GHANA – Vakpo Dzogbega, located in the North Dayi District of the Volta Region and owned by the Bui Power Authority, is facing the loss of over 100 acres of the country’s largest cashew farm spanning 1000-acres, over a fire outbreak.

The destruction, estimated at GHC1.5 million (USD 79,600), unfolded when a fierce fire engulfed the farm on Friday, February 16, leaving more than 4,000 matured cashew trees in ruins.

Mr. Patrick Denka, the Assistant Farm Manager, shared insights with the Ghana News Agency (GNA), expressing the devastating impact of the incident. He lamented, “The fire came at a time the trees had begun to bear fruit.”

Suspecting the involvement of hunters, he pointed out that the few trees that might survive the blaze would likely yield significantly lower in the future.

The fire, starting around 1500 hours, razed through the expansive farm, leaving a trail of destruction. The GNA’s on-site observations revealed a grim scene with many trees bearing ripe fruits completely burnt, and some embers still smoldering.

Mr. Kofi Dzamesi, the Chief Executive Officer of the Bui Power Authority and farm owner, expressed concern over the setback in the region’s agrarian development.

He stated, “Losses from the fire could reach GHC1.5 million,” highlighting the need for immediate intervention to prevent such occurrences.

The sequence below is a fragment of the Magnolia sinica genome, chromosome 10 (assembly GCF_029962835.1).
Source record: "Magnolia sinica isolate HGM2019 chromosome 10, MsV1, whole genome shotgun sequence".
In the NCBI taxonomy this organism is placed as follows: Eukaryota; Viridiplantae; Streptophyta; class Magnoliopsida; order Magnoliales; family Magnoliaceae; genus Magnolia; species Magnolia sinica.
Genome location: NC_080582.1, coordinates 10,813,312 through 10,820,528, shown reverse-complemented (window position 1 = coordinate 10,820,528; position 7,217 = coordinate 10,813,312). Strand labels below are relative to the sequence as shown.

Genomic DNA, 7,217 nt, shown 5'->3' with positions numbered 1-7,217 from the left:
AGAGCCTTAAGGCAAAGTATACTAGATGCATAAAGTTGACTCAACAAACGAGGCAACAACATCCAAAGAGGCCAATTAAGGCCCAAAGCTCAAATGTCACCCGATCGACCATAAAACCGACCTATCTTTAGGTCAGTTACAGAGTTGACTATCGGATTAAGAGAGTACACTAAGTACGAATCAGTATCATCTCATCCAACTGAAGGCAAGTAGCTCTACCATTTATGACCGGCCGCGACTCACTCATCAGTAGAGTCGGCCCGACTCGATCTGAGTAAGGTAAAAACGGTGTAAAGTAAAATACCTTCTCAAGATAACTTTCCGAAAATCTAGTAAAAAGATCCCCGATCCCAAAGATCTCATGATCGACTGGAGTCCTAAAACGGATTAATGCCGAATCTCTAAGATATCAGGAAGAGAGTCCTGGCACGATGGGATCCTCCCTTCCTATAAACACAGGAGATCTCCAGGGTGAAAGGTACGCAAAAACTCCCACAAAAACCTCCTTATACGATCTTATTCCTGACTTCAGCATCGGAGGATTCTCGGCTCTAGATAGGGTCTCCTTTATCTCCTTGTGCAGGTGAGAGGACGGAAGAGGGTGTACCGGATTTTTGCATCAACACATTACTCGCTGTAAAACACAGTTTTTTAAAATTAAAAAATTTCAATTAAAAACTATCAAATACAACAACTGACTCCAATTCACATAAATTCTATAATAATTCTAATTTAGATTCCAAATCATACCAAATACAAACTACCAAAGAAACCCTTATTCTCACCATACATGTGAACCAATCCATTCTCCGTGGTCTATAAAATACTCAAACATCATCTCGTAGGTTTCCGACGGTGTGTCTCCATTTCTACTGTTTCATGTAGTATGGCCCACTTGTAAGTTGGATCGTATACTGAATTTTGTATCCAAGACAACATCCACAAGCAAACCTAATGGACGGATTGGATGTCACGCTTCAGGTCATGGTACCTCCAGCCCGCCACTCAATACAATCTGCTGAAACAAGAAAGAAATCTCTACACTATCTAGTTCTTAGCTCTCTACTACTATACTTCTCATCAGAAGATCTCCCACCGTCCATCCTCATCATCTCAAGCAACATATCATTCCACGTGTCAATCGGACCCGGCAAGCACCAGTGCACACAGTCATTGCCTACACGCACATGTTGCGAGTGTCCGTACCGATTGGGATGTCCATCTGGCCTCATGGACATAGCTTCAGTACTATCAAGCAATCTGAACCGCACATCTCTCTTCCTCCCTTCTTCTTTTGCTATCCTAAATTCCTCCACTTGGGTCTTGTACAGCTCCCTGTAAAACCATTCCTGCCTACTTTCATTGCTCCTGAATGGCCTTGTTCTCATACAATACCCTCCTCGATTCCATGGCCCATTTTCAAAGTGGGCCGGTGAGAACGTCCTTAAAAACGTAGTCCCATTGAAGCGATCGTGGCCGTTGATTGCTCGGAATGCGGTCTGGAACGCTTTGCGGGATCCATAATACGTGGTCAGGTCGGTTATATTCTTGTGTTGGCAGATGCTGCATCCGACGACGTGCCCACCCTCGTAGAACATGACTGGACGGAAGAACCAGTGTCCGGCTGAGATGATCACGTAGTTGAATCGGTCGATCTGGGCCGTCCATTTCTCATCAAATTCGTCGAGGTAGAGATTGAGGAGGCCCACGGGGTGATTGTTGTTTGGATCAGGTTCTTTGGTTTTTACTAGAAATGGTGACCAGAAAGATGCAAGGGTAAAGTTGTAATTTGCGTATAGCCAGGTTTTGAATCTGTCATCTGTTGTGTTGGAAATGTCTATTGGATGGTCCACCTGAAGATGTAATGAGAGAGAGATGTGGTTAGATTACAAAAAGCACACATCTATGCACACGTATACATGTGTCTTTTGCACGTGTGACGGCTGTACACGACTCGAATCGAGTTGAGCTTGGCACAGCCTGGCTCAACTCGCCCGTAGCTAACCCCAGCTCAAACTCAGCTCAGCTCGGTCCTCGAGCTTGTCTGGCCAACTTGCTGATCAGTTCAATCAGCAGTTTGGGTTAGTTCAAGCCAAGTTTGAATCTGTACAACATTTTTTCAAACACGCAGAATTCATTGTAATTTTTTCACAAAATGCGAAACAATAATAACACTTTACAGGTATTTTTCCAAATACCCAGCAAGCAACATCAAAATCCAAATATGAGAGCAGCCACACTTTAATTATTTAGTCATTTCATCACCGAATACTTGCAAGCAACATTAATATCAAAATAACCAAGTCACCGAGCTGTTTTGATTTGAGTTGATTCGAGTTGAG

The incident has been reported to the police, and Mr. Dzamesi is hopeful that with the support of traditional leaders, preventive measures will be implemented.

Speaking on the lack of insurance cover for crop farmers, Mr. Dzamesi called on the Government to step in and support large-scale farms against fire and other losses.

He emphasized, “It is difficult to get insurance companies to insure farms, and so the State must come in to support large scale farms.”

Hope amidst loss: Prospects for Ghana’s cashew sector in 2024

As Ghana grapples with the aftermath of the devastating fire on the cashew farm, there is a glimmer of hope for the country’s cashew sector in 2024.

Despite facing challenges such as the poor quality of Raw Cashew Nuts (RCNs) and misuse of agrochemicals, experts foresee potential revenue generation, job creation, and economic empowerment, especially for women farmers.

In an interview at Seikwa in the Bono Region, Solomon Ameyaw, a merchant of RCN operating in the Tain District, emphasized the need for cashew farmers to focus on producing high-quality nuts.

 Addressing challenges in the cashew value chain, he noted that raising awareness and conforming to standards can mitigate issues affecting product quality.

“We have to keep the momentum that is building up with awareness creation on how our cashew farmers will produce high-quality RCNs to meet the demand of the global market,” stated Mr. Ameyaw.

He highlighted the importance of adhering to standards to enhance the competitiveness of locally produced Raw Cashew Nuts on the international market, fostering a robust industry.

While efforts are underway to obtain high-quality nuts from Ghana, Mr. Ameyaw acknowledged that there is still work to be done in raising awareness about the quality of RCNs within the cashew value chain.

“We have to put structures in place to improve and manage the quality of RCNs to bring sanity in pricing the commodity,” he added.

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